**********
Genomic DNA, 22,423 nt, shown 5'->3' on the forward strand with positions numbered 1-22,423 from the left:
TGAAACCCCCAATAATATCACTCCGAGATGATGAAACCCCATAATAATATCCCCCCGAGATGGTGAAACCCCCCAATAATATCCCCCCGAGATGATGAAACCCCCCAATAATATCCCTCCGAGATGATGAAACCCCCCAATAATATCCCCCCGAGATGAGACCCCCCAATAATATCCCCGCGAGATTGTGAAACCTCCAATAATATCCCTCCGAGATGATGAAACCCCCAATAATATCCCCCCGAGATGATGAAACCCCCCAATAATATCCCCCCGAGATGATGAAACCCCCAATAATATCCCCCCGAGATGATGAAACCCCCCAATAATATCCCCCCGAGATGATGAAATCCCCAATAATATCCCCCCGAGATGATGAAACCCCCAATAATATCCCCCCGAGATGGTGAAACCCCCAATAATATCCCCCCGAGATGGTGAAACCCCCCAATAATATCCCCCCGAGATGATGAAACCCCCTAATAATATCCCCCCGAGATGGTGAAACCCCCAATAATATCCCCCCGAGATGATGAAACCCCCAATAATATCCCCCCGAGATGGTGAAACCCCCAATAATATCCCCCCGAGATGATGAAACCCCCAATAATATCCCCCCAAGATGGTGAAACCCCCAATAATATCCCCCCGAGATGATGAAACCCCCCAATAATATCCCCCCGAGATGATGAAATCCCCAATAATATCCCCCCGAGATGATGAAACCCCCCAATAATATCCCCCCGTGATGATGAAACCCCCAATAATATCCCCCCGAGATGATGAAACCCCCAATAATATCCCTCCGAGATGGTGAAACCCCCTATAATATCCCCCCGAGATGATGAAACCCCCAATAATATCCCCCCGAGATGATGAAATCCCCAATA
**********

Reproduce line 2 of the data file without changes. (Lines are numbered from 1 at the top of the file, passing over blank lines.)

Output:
TGAAACCCCCAATAATATCACTCCGAGATGATGAAACCCCATAATAATATCCCCCCGAGATGGTGAAACCCCCCAATAATATCCCCCCGAGATGATGAAACCCCCCAATAATATCCCTCCGAGATGATGAAACCCCCCAATAATATCCCCCCGAGATGAGACCCCCCAATAATATCCCCGCGAGATTGTGAAACCTCCAATAATATCCCTCCGAGATGATGAAACCCCCAATAATATCCCCCCGAGATGATGAAACCCCCCAATAATATCCCCCCGAGATGATGAAACCCCCAATAATATCCCCCCGAGATGATGAAACCCCCCAATAATATCCCCCCGAGATGATGAAATCCCCAATAATATCCCCCCGAGATGATGAAACCCCCAATAATATCCCCCCGAGATGGTGAAACCCCCAATAATATCCCCCCGAGATGGTGAAACCCCCCAATAATATCCCCCCGAGATGATGAAACCCCCTAATAATATCCCCCCGAGATGGTGAAACCCCCAATAATATCCCCCCGAGATGATGAAACCCCCAATAATATCCCCCCGAGATGGTGAAACCCCCAATAATATCCCCCCGAGATGATGAAACCCCCAATAATATCCCCCCAAGATGGTGAAACCCCCAATAATATCCCCCCGAGATGATGAAACCCCCCAATAATATCCCCCCGAGATGATGAAATCCCCAATAATATCCCCCCGAGATGATGAAACCCCCCAATAATATCCCCCCGTGATGATGAAACCCCCAATAATATCCCCCCGAGATGATGAAACCCCCAATAATATCCCTCCGAGATGGTGAAACCCCCTATAATATCCCCCCGAGATGATGAAACCCCCAATAATATCCCCCCGAGATGATGAAATCCCCAATA